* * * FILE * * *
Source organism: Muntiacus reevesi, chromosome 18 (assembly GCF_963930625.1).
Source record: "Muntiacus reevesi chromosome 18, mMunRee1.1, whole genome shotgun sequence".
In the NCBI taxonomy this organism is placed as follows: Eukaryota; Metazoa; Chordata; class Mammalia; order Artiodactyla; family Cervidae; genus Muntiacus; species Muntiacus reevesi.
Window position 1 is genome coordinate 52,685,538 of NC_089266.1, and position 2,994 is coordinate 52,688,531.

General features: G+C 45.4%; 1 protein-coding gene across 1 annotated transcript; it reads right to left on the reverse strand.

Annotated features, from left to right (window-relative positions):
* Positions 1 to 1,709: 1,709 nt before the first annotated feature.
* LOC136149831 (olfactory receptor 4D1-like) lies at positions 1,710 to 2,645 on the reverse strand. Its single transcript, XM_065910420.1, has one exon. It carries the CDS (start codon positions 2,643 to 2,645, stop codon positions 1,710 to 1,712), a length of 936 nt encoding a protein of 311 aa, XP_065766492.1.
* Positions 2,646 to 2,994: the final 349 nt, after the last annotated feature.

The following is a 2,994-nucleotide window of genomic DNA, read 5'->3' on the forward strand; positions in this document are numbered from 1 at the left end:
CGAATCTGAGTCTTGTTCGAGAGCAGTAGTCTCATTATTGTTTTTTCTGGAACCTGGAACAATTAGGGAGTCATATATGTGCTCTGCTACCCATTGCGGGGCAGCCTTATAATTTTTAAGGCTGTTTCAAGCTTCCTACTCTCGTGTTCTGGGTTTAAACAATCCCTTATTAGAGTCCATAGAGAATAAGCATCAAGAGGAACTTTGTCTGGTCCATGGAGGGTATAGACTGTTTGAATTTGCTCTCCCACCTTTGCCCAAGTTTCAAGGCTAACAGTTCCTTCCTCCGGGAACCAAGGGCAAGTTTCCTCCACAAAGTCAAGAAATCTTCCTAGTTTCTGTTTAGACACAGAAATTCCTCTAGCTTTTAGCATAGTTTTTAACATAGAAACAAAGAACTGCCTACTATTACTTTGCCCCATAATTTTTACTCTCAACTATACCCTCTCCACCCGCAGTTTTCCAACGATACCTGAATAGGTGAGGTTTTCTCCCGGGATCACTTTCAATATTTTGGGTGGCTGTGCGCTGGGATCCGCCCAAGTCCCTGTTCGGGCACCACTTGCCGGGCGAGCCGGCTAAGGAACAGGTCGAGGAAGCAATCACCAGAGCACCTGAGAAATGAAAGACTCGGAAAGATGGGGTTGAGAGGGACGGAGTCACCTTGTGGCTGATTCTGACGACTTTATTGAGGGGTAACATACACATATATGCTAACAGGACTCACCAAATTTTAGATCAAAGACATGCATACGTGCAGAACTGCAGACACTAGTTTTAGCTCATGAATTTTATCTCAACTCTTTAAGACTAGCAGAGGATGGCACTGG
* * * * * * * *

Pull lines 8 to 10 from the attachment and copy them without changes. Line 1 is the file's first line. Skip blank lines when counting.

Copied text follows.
* LOC136149831 (olfactory receptor 4D1-like) lies at positions 1,710 to 2,645 on the reverse strand. Its single transcript, XM_065910420.1, has one exon. It carries the CDS (start codon positions 2,643 to 2,645, stop codon positions 1,710 to 1,712), a length of 936 nt encoding a protein of 311 aa, XP_065766492.1.
* Positions 2,646 to 2,994: the final 349 nt, after the last annotated feature.

The following is a 2,994-nucleotide window of genomic DNA, read 5'->3' on the forward strand; positions in this document are numbered from 1 at the left end: